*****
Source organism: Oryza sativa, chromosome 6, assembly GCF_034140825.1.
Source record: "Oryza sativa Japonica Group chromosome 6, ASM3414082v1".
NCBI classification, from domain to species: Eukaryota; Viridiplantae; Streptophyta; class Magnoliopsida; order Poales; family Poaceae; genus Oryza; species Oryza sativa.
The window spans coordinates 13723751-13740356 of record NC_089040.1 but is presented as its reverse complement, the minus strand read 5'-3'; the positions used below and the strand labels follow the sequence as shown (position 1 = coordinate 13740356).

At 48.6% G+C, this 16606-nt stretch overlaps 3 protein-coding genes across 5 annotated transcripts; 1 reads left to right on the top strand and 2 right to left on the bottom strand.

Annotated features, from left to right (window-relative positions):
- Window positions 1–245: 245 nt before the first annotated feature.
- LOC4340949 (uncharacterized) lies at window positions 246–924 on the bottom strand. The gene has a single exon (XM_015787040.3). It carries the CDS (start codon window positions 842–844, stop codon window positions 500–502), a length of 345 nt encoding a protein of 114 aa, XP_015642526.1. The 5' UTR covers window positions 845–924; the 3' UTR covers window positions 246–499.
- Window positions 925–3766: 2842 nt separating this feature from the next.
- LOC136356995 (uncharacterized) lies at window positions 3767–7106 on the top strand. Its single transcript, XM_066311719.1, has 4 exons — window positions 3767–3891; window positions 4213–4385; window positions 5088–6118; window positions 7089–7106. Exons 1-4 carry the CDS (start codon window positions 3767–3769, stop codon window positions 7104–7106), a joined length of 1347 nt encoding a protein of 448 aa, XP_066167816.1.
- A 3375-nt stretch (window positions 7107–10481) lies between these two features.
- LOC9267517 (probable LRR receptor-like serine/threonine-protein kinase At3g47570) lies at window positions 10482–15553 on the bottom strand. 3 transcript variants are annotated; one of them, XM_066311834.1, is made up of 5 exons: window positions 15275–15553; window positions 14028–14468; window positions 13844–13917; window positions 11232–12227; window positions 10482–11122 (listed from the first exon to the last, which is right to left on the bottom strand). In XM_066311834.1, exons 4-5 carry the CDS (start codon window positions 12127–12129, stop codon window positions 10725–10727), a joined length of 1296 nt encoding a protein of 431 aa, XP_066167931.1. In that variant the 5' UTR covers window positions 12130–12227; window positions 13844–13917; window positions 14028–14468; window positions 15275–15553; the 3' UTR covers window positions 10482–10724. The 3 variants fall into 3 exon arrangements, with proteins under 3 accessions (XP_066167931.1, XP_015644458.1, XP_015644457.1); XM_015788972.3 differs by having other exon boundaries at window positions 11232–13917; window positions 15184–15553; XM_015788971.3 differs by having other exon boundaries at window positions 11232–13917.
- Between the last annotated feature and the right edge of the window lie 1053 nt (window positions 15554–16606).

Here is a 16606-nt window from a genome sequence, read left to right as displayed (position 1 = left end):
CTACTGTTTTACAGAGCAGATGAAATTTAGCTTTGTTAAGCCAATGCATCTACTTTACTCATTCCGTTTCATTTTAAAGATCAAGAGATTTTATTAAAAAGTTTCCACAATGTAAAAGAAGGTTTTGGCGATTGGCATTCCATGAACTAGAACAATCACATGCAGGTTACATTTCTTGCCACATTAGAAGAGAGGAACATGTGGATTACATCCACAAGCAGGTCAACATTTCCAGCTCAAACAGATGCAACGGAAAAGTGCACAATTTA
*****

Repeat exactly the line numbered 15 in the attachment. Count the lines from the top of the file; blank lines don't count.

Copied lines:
CTACTGTTTTACAGAGCAGATGAAATTTAGCTTTGTTAAGCCAATGCATCTACTTTACTCATTCCGTTTCATTTTAAAGATCAAGAGATTTTATTAAAAAGTTTCCACAATGTAAAAGAAGGTTTTGGCGATTGGCATTCCATGAACTAGAACAATCACATGCAGGTTACATTTCTTGCCACATTAGAAGAGAGGAACATGTGGATTACATCCACAAGCAGGTCAACATTTCCAGCTCAAACAGATGCAACGGAAAAGTGCACAATTTA